From Shy to Bold: Event Founder Unites Community, Forms Corporation, Supports Charities
by Maureen Andreakis
Dayna Chicoine calls the village of Wakefield, Quebec her life-long home. Dayna’s personal mission driving her career is to contribute toward the health and well being of all, especially to youth. It is a natural leap to see how she helped to establish a corporation that created three annual sports events in Wakefield: the Covered Bridge Run, the Moonlight River Run, and the Frost and Fire Triathlon.
In 2011, Dayna, her parents, and five siblings ran 15,000 kilometers, or roughly 9,320 miles, across Canada and the United States, to raise awareness of health and wellness issues. Growing up in a family committed to living a strong and vital lifestyle helped shape her goal of positively affecting the well being of others, particularly children and youth.
Dayna describes herself as shy and quiet, reticent to speak in front of people, before becoming involved with Landmark. While taking part in Landmark’s Introduction Leader’s Program, she created a huge communication breakthrough, and while involved with the Self-Expression and Leadership Program, established the sports event project that transformed into a career.
The Covered Bridge Run focuses on raising funds to help build a sports pad in the small community of Wakefield. In the first year of the event, 300 people registered and a total of $10,000 was raised. This increased the following year, with 550 participants running and a total of $15,000 committed to the sports community project. Of a $300,000 project, the collective efforts of The Covered Bridge Run contributed $32,000 toward its completion. Incredibly, 100 percent of local residents participated, either through volunteering and/or being a participant in the event.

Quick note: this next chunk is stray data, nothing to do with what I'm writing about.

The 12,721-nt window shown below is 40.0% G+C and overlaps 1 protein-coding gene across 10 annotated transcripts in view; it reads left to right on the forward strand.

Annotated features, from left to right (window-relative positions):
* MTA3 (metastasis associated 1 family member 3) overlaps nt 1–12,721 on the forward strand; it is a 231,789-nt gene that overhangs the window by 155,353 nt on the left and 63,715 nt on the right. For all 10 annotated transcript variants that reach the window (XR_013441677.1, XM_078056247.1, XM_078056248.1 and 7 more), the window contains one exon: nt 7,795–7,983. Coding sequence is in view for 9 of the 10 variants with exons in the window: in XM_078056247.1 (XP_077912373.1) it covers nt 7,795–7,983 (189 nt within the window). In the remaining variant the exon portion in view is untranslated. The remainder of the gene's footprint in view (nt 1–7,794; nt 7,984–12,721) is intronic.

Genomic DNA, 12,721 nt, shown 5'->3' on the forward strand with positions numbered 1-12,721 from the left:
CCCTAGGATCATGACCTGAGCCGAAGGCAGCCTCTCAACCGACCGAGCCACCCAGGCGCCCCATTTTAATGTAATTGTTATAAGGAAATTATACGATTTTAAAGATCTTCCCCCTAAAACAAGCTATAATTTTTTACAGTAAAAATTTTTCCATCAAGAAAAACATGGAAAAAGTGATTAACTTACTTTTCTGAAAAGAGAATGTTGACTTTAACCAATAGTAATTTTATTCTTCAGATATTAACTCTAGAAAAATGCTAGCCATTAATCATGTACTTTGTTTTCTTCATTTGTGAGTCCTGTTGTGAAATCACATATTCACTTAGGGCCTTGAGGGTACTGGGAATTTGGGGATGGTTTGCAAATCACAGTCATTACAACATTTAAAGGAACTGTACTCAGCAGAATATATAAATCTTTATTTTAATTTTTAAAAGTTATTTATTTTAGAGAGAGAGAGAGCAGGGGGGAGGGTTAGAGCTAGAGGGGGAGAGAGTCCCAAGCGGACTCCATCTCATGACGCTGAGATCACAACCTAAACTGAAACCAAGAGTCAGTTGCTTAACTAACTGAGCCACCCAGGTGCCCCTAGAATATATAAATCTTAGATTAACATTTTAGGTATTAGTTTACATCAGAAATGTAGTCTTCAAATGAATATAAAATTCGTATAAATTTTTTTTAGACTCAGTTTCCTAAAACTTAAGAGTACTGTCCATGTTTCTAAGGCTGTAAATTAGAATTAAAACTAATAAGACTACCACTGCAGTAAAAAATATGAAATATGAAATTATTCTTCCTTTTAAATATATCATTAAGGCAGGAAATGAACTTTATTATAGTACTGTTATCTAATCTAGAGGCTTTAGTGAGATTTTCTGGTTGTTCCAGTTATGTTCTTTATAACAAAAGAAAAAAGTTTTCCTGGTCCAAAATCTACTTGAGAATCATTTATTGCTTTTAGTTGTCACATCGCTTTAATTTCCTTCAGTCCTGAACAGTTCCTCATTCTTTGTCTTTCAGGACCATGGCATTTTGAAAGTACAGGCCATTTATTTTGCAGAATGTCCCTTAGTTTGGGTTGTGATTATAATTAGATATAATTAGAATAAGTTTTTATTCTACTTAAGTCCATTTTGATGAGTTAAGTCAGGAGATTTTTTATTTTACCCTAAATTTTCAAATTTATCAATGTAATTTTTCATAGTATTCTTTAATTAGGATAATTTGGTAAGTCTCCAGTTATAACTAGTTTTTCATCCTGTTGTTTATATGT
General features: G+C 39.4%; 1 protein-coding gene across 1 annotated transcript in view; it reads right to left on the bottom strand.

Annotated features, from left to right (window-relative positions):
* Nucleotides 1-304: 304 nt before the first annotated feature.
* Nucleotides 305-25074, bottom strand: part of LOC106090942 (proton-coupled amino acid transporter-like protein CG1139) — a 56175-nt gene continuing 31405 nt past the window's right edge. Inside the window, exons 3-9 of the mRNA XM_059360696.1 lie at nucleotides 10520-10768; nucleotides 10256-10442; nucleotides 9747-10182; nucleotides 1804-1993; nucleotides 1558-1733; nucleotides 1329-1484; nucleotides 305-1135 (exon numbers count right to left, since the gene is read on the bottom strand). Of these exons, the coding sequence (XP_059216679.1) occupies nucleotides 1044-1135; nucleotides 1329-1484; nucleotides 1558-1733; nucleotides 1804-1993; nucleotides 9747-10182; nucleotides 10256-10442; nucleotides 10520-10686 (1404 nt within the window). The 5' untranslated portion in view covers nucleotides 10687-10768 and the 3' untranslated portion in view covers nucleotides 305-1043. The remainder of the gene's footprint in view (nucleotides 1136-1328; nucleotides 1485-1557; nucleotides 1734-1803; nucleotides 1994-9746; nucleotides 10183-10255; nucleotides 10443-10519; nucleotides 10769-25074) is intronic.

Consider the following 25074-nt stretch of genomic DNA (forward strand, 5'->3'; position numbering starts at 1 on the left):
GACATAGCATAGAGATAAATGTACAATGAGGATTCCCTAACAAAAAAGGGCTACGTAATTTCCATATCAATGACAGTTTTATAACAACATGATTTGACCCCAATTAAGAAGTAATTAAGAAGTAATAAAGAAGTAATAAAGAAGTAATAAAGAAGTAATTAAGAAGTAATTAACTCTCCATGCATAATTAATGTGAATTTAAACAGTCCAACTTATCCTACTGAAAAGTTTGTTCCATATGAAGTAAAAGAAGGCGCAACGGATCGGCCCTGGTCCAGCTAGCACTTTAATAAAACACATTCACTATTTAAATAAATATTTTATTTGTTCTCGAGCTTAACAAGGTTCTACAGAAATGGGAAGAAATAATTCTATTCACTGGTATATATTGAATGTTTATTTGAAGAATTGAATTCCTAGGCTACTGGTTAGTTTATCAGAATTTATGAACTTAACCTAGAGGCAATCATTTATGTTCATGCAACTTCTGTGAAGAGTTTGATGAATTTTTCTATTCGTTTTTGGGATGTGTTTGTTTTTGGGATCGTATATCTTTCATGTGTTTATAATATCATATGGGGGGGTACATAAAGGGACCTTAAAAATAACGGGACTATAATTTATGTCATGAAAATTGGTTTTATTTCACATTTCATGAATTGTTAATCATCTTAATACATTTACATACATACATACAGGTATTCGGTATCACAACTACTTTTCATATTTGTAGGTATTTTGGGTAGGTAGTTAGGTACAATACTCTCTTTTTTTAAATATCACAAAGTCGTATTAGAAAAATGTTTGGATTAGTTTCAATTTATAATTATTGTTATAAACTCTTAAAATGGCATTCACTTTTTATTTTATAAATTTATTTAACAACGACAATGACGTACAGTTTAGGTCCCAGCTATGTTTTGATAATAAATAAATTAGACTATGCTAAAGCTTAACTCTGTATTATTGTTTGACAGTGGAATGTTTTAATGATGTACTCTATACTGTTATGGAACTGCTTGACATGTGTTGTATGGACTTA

After the success of the first sports event, Dayna created a corporation with a friend adding two more annual events. The Moonlight River Run donates its proceeds to the Wakefield Grannies, an organization that offers support and assistance to grandmothers in Africa who are raising children with AIDS. Finally, the Frost and Fire Triathlon, the smallest of the events with 110 participants, currently raises funds for an organization in Ottawa, supplying hockey equipment for youth.
Dayna’s focus for the future is to help expand the three events, enrolling more people and being able to offer more financial assistance to charities. She explained that it takes 4-5 months of preparation, including working on the budget, advertising, and marketing, to be ready for each event.
So far $42,000 has been raised in the past four years for local charities, all starting from the passion and initiative of a woman who described herself as shy. Chicoine’s accomplishments were also chronicled at length in the Ottowa Citizen.